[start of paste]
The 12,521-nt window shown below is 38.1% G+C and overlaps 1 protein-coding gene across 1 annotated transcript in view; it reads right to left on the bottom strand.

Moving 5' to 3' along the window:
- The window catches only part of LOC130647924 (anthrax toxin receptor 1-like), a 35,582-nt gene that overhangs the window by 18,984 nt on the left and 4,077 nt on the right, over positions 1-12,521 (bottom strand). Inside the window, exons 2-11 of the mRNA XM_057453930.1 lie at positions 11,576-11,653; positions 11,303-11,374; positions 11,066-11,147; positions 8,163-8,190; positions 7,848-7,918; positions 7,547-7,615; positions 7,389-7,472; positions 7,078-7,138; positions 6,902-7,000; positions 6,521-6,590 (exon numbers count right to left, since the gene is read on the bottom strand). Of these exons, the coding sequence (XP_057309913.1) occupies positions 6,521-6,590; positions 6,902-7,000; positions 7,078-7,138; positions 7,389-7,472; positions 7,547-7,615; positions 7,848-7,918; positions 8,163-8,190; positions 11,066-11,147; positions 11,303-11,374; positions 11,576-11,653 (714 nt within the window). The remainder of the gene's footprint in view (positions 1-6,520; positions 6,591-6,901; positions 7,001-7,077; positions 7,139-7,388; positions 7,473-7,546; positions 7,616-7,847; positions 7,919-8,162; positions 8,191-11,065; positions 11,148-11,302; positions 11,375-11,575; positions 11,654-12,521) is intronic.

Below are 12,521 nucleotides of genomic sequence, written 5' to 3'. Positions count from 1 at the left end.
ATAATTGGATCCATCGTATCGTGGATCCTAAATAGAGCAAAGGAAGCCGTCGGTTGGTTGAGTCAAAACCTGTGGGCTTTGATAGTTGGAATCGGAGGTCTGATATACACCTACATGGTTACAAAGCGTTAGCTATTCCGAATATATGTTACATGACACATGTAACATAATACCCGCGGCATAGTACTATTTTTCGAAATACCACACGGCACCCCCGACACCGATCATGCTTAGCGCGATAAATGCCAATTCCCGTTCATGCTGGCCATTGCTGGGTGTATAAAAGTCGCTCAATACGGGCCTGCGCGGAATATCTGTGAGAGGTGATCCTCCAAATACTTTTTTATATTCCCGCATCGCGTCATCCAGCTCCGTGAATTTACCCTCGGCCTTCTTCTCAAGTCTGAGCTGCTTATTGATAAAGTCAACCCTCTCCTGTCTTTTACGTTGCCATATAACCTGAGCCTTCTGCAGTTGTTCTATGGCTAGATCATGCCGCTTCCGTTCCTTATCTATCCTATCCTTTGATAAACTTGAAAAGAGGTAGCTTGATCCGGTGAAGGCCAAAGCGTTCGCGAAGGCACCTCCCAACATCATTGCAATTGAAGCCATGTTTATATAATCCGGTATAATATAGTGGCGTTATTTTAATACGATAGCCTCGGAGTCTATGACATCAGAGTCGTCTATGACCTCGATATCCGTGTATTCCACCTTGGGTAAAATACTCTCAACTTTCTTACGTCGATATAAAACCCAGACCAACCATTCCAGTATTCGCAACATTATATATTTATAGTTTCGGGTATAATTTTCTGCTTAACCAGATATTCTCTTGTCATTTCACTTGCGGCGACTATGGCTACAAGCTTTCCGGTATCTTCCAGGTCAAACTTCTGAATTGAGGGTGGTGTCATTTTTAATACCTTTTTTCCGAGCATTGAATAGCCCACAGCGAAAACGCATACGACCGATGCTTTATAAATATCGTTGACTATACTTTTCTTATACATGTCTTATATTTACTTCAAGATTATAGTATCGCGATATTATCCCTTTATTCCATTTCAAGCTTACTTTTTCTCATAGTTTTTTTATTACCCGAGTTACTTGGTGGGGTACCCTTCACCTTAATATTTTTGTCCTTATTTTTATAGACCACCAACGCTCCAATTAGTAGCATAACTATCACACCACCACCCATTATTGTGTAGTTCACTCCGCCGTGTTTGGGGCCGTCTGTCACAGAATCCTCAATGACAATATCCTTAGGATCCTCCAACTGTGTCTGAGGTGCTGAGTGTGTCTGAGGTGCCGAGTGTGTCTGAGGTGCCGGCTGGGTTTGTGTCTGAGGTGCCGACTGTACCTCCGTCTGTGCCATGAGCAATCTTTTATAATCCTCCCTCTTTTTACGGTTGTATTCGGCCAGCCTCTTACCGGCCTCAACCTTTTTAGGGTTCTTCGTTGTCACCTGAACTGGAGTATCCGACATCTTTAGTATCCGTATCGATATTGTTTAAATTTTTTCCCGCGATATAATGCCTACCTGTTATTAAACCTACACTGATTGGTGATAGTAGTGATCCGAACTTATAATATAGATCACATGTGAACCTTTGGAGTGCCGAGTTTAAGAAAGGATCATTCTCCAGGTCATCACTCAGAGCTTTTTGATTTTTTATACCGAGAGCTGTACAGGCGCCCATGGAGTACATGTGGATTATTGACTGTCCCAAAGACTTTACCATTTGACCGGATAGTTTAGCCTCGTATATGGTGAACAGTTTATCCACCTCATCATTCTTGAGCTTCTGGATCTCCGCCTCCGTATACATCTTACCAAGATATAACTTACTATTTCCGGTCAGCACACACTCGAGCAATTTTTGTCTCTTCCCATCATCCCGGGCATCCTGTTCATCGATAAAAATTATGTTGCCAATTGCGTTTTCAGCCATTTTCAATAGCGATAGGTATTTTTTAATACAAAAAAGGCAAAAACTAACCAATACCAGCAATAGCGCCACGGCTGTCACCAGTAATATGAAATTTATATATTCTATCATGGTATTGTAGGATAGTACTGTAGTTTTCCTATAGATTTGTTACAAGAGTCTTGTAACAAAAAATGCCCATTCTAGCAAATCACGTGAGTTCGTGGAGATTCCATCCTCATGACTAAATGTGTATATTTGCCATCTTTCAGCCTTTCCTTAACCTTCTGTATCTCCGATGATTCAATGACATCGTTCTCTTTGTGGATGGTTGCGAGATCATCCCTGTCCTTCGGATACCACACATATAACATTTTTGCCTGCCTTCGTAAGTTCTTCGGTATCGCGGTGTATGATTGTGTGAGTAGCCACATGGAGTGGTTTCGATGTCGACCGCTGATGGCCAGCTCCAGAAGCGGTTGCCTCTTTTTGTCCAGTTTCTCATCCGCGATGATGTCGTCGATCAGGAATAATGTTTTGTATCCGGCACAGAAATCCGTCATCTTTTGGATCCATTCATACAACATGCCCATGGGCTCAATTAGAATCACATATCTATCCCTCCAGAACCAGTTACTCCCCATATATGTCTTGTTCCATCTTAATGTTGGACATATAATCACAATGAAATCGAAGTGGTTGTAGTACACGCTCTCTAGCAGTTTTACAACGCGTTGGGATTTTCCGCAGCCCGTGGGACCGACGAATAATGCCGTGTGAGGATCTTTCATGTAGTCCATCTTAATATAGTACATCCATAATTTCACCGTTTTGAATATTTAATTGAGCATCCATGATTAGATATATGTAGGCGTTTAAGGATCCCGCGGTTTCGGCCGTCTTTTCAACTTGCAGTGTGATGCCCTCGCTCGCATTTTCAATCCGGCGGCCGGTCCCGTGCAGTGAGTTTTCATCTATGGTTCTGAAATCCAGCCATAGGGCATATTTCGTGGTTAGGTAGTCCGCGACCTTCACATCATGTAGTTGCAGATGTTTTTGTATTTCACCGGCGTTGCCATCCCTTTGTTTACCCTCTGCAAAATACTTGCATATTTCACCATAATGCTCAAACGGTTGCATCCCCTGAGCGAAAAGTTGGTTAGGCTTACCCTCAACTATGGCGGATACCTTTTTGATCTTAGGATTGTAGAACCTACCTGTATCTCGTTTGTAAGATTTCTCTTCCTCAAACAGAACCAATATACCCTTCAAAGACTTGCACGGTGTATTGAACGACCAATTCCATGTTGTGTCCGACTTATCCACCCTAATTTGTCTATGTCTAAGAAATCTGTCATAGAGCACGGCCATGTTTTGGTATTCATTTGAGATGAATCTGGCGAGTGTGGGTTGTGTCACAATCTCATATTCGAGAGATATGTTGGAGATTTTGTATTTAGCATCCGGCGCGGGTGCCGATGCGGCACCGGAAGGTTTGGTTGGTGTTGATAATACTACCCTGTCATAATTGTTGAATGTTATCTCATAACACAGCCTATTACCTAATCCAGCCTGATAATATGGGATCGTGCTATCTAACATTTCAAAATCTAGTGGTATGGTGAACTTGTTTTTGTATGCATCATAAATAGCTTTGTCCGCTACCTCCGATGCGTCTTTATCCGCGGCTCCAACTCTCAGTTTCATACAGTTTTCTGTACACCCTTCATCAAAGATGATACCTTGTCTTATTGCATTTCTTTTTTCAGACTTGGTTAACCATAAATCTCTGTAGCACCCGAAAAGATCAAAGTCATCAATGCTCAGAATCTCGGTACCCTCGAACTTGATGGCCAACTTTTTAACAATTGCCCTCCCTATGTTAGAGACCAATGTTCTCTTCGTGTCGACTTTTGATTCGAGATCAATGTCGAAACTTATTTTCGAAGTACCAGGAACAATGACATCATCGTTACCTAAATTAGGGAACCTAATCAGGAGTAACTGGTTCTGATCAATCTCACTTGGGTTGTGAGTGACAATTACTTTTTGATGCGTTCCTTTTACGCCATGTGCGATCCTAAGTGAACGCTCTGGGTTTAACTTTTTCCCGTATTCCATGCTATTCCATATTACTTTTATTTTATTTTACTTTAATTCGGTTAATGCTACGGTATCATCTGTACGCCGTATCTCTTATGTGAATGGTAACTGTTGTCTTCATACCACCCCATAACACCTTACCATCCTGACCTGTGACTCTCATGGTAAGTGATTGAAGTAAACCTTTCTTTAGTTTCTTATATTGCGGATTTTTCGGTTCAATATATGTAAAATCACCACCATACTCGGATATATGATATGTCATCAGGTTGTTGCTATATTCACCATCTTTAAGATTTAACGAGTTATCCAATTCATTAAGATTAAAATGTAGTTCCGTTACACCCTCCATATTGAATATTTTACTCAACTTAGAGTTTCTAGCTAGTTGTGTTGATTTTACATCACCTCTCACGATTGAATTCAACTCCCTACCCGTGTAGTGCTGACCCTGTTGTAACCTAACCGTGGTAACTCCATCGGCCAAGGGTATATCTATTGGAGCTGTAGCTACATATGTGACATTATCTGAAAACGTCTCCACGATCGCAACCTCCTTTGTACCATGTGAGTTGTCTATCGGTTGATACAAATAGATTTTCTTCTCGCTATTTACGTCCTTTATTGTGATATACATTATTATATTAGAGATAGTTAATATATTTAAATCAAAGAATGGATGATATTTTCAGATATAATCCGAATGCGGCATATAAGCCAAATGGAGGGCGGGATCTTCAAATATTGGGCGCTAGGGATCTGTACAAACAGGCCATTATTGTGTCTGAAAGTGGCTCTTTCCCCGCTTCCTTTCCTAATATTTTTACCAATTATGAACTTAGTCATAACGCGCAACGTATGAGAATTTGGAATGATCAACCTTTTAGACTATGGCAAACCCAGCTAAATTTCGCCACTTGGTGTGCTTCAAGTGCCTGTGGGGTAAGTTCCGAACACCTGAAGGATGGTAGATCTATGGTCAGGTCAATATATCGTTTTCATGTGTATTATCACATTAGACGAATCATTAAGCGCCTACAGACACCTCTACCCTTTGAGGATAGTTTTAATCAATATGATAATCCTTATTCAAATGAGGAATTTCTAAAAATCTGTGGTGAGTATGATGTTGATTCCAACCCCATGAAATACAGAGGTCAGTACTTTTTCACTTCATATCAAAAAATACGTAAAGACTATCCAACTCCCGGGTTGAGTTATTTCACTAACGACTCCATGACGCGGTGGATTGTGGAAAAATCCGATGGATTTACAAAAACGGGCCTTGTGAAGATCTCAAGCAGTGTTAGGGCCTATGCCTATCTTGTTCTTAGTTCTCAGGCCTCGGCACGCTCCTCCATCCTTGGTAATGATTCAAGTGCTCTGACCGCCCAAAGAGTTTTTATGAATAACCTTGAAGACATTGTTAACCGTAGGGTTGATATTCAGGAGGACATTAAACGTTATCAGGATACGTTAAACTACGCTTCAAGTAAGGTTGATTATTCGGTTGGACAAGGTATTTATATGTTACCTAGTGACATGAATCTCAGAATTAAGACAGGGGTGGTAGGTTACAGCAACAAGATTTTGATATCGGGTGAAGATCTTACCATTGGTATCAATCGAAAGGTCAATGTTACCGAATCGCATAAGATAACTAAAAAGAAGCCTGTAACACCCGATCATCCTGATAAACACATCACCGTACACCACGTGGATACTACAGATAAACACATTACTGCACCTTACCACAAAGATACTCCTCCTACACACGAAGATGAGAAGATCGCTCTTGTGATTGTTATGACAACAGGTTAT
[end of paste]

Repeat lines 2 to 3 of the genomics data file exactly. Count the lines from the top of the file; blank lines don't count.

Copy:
Moving 5' to 3' along the window:
- The window catches only part of LOC130647924 (anthrax toxin receptor 1-like), a 35,582-nt gene that overhangs the window by 18,984 nt on the left and 4,077 nt on the right, over positions 1-12,521 (bottom strand). Inside the window, exons 2-11 of the mRNA XM_057453930.1 lie at positions 11,576-11,653; positions 11,303-11,374; positions 11,066-11,147; positions 8,163-8,190; positions 7,848-7,918; positions 7,547-7,615; positions 7,389-7,472; positions 7,078-7,138; positions 6,902-7,000; positions 6,521-6,590 (exon numbers count right to left, since the gene is read on the bottom strand). Of these exons, the coding sequence (XP_057309913.1) occupies positions 6,521-6,590; positions 6,902-7,000; positions 7,078-7,138; positions 7,389-7,472; positions 7,547-7,615; positions 7,848-7,918; positions 8,163-8,190; positions 11,066-11,147; positions 11,303-11,374; positions 11,576-11,653 (714 nt within the window). The remainder of the gene's footprint in view (positions 1-6,520; positions 6,591-6,901; positions 7,001-7,077; positions 7,139-7,388; positions 7,473-7,546; positions 7,616-7,847; positions 7,919-8,162; positions 8,191-11,065; positions 11,148-11,302; positions 11,375-11,575; positions 11,654-12,521) is intronic.